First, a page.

That's it. The last two "laowai" (foreigner) bros had to leave DCMAS. As Jakob left already a month ago to go back to his motherland, it left just the two of us to represent the western world in the school and more generally in Shen Qiu. Time seemed to speed up a little during the last weeks and we started to realize that there were things we wouldn't have the time to learn, thus giving us extra reasons and motivation to come back sooner or later. Apparently the idea of coming back was a given for our teacher Laoshi Li who kept talking about what we'd learn next year 'till the very last moment. Of course, we both think about coming back, but as we've both been "travelling" (or rather studing abroad) for a good while now we also have to begin thinking of more down to earth realities - such as our budget.
These three months in Laoshi Li's school gave us a glimpse of what one can find in China when searching for traditional kung-fu. We're well-aware of the luck we've had to meet such a "master" as Li Shi Quan. It's not granted to anyone to find somebody like him in a country as big and populated as China. A cradle of many schools and kung-fu teachers, clouded by smoke and mirrors, especially if one doesn't really speak this crazy chinese language. Futhermore, we found out that for this kind of teacher here in China, the idea of teaching white boys isn't always easily accepted by the outside world.
Therefore, we're extremely thankful to Laoshi Li as he accepted the challenge of teaching laowais in a town and a culture where these skills are not necessarily given away to the first stranger. We understand that he most probably had to stand up for his opinions and for his will of teaching us and for that our respect is even deeper. We paid to learn from him (for a service so to say) and from a westerner's point of view it would only seem fair enough whoever we are. Money talks so to say. But one has to understand that things in China definitely doesn't work the same way as in Europe or America. It becomes even more complicated when it's about something that falls under chinese traditional "laws". It's hard to say but perhaps by teaching us Laoshi Li have been looked down upon in the Ba Gua (and Chinese traditional kung-fu) circle; on the other hand he may also have given himself a kind of charisma.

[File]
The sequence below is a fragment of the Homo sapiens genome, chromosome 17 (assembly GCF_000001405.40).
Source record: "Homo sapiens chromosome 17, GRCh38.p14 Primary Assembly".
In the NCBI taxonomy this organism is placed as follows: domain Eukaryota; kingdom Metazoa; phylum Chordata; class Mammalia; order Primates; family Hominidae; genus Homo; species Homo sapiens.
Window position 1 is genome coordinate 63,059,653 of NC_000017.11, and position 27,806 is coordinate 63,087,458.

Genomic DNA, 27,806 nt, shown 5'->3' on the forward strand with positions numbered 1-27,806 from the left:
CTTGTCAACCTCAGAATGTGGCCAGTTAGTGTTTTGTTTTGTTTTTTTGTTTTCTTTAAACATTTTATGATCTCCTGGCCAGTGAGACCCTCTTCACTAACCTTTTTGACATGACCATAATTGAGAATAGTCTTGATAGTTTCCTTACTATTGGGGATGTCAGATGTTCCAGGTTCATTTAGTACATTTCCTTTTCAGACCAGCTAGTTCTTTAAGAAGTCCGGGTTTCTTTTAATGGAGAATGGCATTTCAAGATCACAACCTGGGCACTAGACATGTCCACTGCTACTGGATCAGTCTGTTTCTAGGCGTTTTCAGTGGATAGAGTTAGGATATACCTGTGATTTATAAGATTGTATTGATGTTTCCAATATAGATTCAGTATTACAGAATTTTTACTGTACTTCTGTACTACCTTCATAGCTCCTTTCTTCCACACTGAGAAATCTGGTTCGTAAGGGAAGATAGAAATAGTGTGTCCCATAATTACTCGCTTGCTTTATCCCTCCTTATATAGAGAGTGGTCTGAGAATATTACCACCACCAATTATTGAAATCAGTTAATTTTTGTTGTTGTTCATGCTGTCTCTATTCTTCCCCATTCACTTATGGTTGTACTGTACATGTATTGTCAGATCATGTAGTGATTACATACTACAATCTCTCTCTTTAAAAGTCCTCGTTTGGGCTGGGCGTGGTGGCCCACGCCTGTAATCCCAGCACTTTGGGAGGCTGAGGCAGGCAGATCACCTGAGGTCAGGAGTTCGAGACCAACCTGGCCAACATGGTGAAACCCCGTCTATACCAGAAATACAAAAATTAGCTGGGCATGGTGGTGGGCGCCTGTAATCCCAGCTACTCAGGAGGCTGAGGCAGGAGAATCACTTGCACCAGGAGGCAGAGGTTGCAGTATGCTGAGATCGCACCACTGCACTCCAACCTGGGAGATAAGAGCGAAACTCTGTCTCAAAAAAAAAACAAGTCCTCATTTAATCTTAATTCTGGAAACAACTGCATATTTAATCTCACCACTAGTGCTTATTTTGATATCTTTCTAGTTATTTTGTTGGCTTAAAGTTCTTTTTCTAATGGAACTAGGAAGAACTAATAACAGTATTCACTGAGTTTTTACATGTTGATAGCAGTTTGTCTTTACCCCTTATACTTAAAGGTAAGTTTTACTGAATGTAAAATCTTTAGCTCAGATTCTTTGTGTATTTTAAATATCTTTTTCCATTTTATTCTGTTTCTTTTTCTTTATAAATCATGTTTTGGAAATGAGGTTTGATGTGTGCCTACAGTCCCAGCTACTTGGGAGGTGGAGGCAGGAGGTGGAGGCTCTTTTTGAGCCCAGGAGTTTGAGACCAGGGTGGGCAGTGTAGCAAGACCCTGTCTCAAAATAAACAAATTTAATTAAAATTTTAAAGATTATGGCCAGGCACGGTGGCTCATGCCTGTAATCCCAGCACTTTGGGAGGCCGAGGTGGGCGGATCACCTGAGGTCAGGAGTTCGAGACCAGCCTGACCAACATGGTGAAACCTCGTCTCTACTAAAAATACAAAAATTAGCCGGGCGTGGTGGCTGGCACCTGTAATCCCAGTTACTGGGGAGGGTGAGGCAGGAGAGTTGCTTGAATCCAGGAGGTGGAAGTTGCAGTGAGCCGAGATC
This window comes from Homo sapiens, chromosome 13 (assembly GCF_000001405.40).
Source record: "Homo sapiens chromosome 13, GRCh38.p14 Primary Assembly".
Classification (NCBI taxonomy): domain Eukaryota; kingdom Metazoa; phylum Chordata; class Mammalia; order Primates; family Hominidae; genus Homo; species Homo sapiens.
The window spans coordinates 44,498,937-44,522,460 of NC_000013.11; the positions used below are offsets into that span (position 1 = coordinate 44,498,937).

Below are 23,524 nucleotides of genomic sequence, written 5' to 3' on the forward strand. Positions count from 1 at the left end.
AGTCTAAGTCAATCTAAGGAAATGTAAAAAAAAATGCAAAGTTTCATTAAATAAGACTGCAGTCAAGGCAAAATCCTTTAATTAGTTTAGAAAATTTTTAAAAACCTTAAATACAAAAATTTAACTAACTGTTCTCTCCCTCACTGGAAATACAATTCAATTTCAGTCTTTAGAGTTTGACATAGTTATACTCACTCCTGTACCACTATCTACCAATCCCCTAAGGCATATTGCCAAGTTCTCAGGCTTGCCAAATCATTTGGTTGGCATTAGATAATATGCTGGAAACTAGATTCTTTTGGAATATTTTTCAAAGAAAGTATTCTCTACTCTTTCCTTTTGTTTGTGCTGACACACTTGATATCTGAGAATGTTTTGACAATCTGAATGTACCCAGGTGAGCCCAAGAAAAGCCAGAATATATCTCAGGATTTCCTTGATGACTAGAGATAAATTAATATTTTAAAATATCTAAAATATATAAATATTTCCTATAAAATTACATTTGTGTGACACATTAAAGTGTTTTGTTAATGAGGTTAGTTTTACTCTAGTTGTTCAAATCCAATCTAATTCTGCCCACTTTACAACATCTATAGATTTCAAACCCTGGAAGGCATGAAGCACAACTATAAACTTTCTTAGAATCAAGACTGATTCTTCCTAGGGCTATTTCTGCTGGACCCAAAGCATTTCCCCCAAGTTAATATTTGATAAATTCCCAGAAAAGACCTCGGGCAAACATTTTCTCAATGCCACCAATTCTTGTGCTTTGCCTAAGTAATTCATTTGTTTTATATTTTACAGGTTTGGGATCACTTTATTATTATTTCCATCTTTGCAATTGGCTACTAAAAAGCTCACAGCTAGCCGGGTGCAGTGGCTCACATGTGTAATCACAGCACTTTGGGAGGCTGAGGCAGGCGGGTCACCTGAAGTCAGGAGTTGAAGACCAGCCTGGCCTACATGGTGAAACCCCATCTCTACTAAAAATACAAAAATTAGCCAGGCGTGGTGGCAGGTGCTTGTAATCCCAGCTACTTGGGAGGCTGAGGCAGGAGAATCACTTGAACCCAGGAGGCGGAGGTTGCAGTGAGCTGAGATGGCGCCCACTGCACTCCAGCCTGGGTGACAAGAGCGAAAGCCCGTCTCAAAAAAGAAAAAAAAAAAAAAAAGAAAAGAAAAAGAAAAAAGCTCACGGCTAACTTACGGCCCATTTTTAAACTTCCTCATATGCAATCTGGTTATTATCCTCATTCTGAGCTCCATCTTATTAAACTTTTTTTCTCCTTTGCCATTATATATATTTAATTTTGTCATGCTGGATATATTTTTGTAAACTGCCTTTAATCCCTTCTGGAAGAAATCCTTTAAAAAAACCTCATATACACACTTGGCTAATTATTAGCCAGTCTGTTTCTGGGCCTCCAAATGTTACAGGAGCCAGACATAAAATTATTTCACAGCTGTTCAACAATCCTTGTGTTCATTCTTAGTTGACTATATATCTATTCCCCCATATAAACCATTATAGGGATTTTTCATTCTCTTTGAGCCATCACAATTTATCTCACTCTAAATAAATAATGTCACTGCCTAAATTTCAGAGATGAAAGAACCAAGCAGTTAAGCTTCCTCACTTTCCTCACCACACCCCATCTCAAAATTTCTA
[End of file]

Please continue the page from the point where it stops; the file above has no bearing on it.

Our three months of summer training came to an end on the 20th of September and it was with a hint of melancholy that we had our last training, our last breakfast Shen Qiu style, our last walk around the small town and our last crazy traditional lunch well-watered with baijiu and all the "Shen Qiu VIP"-status that we have enjoyed all the time here. From now on, we both will have to find out what's going to be our own next move. We're back in Zhengzhou and we'll most probably take a little while thinking of new plans and hopefully keep training together a little back in Bi Shan Gang park where it all started.